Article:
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Anthony Cleary: HSC ‘success’ is a matter of your perspective

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Many of the pressures that young people feel regarding the HSC are due to public scrutiny. Photo: Freepik
Many of the pressures that young people feel regarding the HSC are due to public scrutiny. Photo: Freepik

I well remember the front-page headline of The Daily Telegraph on 8 January 1997, “The Class we Failed” with a photograph of the 36 members of Mount Druitt High’s HSC class—none of whom had attained a tertiary entrance rank (TER) of 50.

While the article may have intended to attack successive state governments and educational bureaucrats, it publicly shamed the students themselves.

Many had post-school futures that did not involve tertiary studies, but despite this, they were perceived as “failures.”

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Young people are deeply aware of the expectations that accompany the HSC. Sometimes these are the expectations of parents and teachers.

Other times, it is of the students themselves. Most will have targets, both for individual subjects and their overall performance, and generally these relate to their areas of ability and career aspirations.

Sadly, some young people “crack” under the weight of expectations.

Perhaps, it is the recognition of this pressure that has led to educational systems being more flexible than they once were.

Today, the HSC is just one of the pathways that can afford young people the opportunity of undertaking tertiary studies.

And of course, young people need not pursue further studies in order to live fulfilling lives and contribute to the wider society.

In recent weeks I have chatted with a number of friends, colleagues and ex-students who currently have children sitting for HSC exams.

Without exception, they have been concerned for their child’s emotional well-being, seeing this as more important than their performance in the exams themselves.

Many reminisced about their own final exams and were grateful that those days had long since passed.

The HSC exams can be a stressful time, both for students and their parents, and much expectation surrounds them. For many, they are viewed as a defining moment of career choice.

For some, this is not just the perception but the reality, especially for those seeking entry into highly competitive, high-ranking tertiary courses.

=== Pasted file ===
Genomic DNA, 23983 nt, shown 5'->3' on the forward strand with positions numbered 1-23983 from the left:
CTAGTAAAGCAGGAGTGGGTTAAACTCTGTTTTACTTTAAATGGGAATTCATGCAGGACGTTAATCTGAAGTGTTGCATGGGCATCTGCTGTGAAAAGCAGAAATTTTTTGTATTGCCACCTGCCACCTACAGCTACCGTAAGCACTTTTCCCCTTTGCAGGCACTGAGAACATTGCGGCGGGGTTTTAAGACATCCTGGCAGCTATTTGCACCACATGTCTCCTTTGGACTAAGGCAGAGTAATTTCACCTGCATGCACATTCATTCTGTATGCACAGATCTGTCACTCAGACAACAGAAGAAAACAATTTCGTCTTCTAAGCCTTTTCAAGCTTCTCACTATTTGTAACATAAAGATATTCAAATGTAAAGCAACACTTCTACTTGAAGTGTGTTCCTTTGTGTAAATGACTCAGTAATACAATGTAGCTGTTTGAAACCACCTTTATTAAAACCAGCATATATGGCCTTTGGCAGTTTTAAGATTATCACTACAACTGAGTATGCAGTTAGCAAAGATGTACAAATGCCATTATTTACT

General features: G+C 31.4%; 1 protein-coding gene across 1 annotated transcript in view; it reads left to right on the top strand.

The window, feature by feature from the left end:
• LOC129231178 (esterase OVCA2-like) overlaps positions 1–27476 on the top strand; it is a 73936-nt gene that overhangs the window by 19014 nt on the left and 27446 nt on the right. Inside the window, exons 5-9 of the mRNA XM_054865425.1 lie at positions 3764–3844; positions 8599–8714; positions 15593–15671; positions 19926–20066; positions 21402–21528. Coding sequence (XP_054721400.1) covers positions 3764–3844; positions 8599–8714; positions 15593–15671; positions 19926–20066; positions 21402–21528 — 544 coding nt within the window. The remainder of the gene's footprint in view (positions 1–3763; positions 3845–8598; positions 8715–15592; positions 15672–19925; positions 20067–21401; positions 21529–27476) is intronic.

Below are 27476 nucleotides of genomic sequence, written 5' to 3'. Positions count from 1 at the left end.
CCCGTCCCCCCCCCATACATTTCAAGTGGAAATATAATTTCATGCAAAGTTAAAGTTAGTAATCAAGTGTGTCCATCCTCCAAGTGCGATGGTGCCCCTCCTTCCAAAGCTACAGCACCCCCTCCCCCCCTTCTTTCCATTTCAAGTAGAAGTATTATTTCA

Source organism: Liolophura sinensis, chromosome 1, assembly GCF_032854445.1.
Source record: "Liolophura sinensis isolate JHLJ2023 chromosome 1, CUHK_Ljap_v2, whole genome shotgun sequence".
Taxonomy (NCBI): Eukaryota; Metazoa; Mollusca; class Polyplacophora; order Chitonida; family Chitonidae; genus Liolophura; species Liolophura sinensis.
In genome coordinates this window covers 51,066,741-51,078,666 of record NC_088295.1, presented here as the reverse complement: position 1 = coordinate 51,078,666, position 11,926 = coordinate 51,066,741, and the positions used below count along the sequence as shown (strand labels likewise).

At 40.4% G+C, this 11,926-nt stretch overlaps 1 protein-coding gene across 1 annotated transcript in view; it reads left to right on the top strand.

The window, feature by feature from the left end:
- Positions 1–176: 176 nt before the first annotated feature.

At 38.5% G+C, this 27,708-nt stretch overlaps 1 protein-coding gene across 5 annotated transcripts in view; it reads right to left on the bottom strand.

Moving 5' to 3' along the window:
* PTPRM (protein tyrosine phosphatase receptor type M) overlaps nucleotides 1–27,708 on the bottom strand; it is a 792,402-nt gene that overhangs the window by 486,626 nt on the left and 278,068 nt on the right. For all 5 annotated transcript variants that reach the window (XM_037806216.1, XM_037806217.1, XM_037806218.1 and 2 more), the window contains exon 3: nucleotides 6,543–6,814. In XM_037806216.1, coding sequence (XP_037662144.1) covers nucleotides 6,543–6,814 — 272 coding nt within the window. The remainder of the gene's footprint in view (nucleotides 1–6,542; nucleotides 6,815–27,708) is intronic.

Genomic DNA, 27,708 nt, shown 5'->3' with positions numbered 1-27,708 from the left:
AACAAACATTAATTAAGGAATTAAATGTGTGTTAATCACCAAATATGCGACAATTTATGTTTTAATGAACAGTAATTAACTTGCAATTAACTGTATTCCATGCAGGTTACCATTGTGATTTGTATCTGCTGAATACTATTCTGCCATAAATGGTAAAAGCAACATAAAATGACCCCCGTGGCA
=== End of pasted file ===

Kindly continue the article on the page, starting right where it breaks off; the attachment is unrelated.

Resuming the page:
These pressures and concerns are not restricted to this generation, nor just to students in this country. They are relatively commonplace to young people everywhere.

The process of transitioning from school to adulthood is a key moment in life and central to this is the realisation of one’s career opportunities and choices. Today, just as in my own schooldays, the HSC exams can play a very big part in this.

They are, however, not the be all and end all, and we should remind people of this.

Many of the pressures that young people feel regarding the HSC are due to the public scrutiny of school and student results, with newspapers detailing a range of “league tables” as well as university entrance information.

Fortunately, there is a degree of sensitivity about the information that is shared, but as with that Telegraph front page, it hasn’t always been the case.

The presence and support of parents in the key moments of their child’s education certainly doesn’t begin or end with the HSC examinations. Parents have been there the whole journey and they play a critical role.

They should never underestimate the importance of what they do as mentor and motivator.

This of course is not just about wise counsel and words of advice but also the comforting reassurance of personal presence. This will help allay many of the pressures that young people feel.

Given the personal and community value attributed to the HSC exams, nervousness is a perfectly natural thing.

Parents can help enormously in addressing this by ensuring that their children are well prepared, calm and focused. Importantly, they can also help them avoid the “what if” pitfalls.

While important, the HSC exams are not life-defining and they should be viewed as “stepping stones” rather than “stumbling blocks.” Perspective can make all the difference.

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